U.S., UN, UK, EU freeze Gaddafi’s assets

March 2, 2011

The assets of Col. Moammar Gaddafi and his entourage were frozen over the weekend by the U.S., the United Nations and the U.K. as the international community isolates the Libyan regime for its violent crackdown on protesters. On Monday morning, the European Union also announced sanctions.

Along with the asset freeze, the sanctions on Libya include an arms embargo and travel bans on Gaddafi, his family and inner circle. Gaddafi, the mercurial leader of the country since 1969, has denied any crackdown, saying Tripoli is safe and stable in remarks on state television since protests began Feb. 17.
“These sanctions therefore target the Gaddafi government, while protecting the assets that belong to the people of Libya,” President Barack Obama said in a statement Friday evening announcing his executive order on Libya. By Saturday afternoon, he said Gaddafi had “lost the legitimacy to rule and needs to do what is right for his country by leaving now,” according to a White House readout of a conversation Obama had with German Chancellor Angela Merkel.
On Saturday night, the UN Security Council unanimously passed Resolution 1970, which in addition to the asset freeze, arms embargo and travel bans, refers a war crimes case to the International Criminal Court for the violent crackdown.
Gaddafi’s family received the only UN asset freezes, but his inner circle—including the utilities secretary, the head of Gaddafi’s personal security and the military intelligence director—are included in the travel bans.
“While it cannot, by itself, end the violence and the repression, it is a vital step—a clear expression of the will of a united community of nations,” said UN Secretary General Ban Ki-Moon in a statement.
Libya’s ambassador to the UN, who broke with the Gaddafi government, hailed the resolution, saying it represents “a signal in order to put an end to this fascist regime which is still in existence in Tripoli.”
In accordance with the UN sanctions, the UK announced an asset freeze on the Gaddafi family on Sunday. According to media reports cited by The Wall Street Journal, that included a $16 million home belonging to Moammar Gaddafi’s son Seif al-Islam Gaddafi.
“I decided to implement this UN resolution in the UK as quickly as possible, before the financial markets reopened,” said George Osoborne, chancellor of the exchequer, in a statement.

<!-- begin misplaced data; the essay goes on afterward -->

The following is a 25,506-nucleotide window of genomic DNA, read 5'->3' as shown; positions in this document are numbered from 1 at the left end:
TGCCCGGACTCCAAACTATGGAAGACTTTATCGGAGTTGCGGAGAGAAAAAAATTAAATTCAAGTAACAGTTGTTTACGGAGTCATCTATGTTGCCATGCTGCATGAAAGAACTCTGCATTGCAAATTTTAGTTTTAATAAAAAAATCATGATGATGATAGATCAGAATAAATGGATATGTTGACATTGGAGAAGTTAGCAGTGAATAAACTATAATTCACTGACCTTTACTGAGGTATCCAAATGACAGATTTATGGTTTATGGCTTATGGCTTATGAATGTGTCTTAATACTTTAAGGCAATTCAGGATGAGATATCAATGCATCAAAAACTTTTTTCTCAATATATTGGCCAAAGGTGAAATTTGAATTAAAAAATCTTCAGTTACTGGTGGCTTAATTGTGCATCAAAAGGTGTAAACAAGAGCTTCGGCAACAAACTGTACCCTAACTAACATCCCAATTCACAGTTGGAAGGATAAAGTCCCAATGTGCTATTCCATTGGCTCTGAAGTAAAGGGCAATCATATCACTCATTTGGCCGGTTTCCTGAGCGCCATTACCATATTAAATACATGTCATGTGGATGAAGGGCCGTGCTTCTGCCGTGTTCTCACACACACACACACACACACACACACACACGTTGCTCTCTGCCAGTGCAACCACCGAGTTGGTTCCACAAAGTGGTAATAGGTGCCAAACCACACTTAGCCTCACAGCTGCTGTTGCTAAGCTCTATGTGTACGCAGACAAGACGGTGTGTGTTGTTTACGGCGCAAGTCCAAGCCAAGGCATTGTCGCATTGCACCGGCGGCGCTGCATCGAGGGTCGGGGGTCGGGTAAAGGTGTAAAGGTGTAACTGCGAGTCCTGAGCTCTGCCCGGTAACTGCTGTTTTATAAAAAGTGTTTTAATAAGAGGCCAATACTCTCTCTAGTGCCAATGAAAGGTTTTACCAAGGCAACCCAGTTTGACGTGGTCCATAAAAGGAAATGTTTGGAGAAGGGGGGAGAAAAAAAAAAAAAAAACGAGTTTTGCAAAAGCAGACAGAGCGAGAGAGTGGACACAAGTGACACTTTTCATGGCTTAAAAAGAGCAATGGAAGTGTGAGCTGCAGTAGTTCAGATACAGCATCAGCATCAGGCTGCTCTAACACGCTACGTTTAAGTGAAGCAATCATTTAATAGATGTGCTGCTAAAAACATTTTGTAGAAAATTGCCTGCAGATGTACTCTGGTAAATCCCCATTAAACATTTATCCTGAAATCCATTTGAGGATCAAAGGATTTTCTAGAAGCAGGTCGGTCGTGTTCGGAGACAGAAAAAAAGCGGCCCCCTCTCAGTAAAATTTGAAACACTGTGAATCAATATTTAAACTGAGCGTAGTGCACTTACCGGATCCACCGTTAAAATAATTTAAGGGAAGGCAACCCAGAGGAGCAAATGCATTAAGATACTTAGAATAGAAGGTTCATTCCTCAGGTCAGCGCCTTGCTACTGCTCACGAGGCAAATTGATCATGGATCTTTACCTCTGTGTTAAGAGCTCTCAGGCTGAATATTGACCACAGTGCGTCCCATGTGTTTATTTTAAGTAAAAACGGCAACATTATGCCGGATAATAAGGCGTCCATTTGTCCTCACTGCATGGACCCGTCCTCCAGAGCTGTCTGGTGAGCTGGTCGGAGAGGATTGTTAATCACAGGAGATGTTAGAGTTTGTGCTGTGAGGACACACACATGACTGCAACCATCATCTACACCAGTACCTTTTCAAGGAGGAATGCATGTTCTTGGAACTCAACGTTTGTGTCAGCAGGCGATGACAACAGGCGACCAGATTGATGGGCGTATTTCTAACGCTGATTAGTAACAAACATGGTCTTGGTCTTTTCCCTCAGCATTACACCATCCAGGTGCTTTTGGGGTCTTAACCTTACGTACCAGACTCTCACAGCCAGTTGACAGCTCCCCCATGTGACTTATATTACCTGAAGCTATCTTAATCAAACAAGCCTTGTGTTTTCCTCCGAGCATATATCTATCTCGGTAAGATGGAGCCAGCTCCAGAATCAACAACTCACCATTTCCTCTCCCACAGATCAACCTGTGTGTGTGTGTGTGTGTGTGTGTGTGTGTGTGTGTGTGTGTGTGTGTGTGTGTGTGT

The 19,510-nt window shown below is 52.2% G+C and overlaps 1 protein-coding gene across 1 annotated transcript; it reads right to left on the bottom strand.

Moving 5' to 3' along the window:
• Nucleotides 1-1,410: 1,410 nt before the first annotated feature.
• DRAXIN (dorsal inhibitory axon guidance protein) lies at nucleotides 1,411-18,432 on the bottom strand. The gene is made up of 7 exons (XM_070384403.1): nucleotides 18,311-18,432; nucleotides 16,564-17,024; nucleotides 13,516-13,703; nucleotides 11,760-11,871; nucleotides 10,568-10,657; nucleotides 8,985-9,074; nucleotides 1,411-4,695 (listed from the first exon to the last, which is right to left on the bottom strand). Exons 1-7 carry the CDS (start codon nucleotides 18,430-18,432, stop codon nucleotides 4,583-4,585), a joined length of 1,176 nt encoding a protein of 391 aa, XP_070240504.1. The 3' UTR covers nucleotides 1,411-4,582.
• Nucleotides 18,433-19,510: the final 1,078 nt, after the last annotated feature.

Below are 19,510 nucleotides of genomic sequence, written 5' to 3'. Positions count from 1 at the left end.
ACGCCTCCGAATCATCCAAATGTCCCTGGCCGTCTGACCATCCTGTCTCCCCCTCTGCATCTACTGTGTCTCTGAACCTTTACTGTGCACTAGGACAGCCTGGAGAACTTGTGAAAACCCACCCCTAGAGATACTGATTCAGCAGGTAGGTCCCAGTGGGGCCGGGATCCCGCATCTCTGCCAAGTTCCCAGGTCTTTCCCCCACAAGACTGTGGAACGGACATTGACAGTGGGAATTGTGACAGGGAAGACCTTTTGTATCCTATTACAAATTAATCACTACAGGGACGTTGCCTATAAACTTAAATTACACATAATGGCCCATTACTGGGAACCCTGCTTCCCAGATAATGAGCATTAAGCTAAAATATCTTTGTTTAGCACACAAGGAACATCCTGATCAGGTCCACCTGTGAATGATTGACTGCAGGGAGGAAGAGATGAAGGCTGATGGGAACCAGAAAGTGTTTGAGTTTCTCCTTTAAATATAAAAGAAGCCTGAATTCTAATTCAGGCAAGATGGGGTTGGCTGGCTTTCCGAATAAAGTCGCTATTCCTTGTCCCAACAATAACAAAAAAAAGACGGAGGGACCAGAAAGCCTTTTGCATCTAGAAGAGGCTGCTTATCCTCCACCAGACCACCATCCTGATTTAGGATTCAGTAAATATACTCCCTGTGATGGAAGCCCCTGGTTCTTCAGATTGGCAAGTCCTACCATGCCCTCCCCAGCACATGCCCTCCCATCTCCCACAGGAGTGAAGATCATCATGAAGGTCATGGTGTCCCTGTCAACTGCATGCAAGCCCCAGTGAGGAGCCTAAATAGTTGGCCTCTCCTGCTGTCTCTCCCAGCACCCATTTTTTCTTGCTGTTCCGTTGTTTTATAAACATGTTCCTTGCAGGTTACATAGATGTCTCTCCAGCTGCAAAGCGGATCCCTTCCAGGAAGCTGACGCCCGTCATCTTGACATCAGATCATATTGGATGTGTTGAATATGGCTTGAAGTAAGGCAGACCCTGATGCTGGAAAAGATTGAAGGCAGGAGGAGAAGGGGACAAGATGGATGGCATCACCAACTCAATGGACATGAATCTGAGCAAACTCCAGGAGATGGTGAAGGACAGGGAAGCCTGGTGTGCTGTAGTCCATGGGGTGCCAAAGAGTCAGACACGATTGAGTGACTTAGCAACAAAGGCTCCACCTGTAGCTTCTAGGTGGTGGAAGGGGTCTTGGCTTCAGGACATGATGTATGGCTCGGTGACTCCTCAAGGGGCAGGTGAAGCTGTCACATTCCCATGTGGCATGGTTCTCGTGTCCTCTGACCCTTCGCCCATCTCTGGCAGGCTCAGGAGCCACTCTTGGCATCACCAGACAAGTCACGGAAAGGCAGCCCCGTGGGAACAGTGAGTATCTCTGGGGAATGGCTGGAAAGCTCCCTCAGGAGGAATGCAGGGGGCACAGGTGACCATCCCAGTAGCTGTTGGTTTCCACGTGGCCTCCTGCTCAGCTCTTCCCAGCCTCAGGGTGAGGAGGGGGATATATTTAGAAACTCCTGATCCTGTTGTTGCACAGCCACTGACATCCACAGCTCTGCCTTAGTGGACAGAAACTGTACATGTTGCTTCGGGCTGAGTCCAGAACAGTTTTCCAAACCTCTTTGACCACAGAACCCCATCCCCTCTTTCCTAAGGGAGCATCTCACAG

Gaddafi dismissed the sanctions as invalid on Sunday, insisting his country is safe. “How is it possible that the Security Council adopts a resolution based on a media report? It is unacceptable and goes against common sense,” he told Serbian TV.
Last week, the UK stopped an attempt by Libyans to take hundreds of millions of dollars in dinars out of Britain by making it difficult for them to get or land a plane to collect the money before sanctions came into effect, a person familiar with the matter told the Journal. The attempt appeared to have been ordered through the Central Bank of Libya, this person said.
The EU announced Monday it also issued sanctions in accordance with the UN measures, but expanded the travel bans and asset freezes to others it said were responsible for repression in Libya.
However, there was some confusion over what assets are actually frozen under the EU action, according to a Dow Jones Newswires report. The language focuses on individuals, but it wasn’t immediately clear whether Libya’s sovereign wealth fund, the Libyan Investment Authority, and Libya’s central bank, would also be included in the asset freeze.
Libyan investment funds hold significant assets in the EU.
Switzerland froze Gaddafi’s assets last Thursday. It’s unclear what assets remain there, however, after Libya withdrew $5 billion in the last two years after a diplomatic spat during which Ghadafi called for the breakup of Switzerland on linguistic lines.
According to a 2010 diplomatic cable released by WikiLeaks, Libya sits on $32 billion “in liquidity,” with several U.S. banks each managing as much as $500 million of it. A Treasury official told reporters that the U.S. freeze covers “substantial sums of money” but declined to estimate the amount. Prior to the Obama executive order, the U.S. Financial Crimes Enforcement Network had issued a bulletin warning financial institutions about the movement of assets out of Libya.
Another cable, called “Gaddafi Incorporated,” examined the corruption of the Gaddafi family.
(Source: Wall Street Journal